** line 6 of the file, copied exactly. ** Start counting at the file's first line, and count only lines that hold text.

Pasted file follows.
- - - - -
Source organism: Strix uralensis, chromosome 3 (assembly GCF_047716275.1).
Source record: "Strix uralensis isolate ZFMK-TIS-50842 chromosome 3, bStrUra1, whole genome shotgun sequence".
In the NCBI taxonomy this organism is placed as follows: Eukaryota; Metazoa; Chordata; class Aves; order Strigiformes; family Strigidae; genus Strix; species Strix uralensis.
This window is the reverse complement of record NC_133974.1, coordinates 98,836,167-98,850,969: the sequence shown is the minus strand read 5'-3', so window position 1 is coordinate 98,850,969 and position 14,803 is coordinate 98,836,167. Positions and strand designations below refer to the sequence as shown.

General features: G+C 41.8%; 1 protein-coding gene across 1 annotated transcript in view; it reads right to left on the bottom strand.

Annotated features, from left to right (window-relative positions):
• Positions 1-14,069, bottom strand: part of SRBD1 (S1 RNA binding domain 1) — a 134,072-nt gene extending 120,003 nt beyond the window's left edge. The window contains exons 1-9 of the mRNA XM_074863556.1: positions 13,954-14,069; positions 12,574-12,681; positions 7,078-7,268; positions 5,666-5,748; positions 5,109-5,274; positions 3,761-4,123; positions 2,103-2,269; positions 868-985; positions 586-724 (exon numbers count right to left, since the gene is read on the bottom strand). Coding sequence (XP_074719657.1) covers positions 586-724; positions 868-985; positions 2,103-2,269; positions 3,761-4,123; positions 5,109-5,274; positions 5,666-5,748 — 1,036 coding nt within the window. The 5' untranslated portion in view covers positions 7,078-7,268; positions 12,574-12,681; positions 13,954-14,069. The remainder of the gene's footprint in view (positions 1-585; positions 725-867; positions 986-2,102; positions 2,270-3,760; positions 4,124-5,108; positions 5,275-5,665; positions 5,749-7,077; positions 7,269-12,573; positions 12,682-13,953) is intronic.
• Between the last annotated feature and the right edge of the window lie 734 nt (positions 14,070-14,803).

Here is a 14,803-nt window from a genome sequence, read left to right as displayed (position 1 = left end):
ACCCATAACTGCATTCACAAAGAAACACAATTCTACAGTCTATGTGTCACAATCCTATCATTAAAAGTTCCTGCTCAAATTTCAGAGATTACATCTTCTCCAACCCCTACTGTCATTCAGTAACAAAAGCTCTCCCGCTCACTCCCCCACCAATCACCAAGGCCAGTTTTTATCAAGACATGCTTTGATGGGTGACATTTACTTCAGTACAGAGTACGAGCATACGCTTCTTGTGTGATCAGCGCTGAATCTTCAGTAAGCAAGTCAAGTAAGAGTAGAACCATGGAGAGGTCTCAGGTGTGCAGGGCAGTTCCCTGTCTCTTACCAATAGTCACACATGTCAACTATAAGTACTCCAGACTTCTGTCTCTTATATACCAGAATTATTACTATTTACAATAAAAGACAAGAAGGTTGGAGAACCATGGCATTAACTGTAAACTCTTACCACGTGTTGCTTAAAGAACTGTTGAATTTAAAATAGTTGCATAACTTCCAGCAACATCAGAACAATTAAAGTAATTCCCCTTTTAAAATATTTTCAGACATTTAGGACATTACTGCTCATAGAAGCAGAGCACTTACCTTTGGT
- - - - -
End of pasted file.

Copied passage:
Annotated features, from left to right (window-relative positions):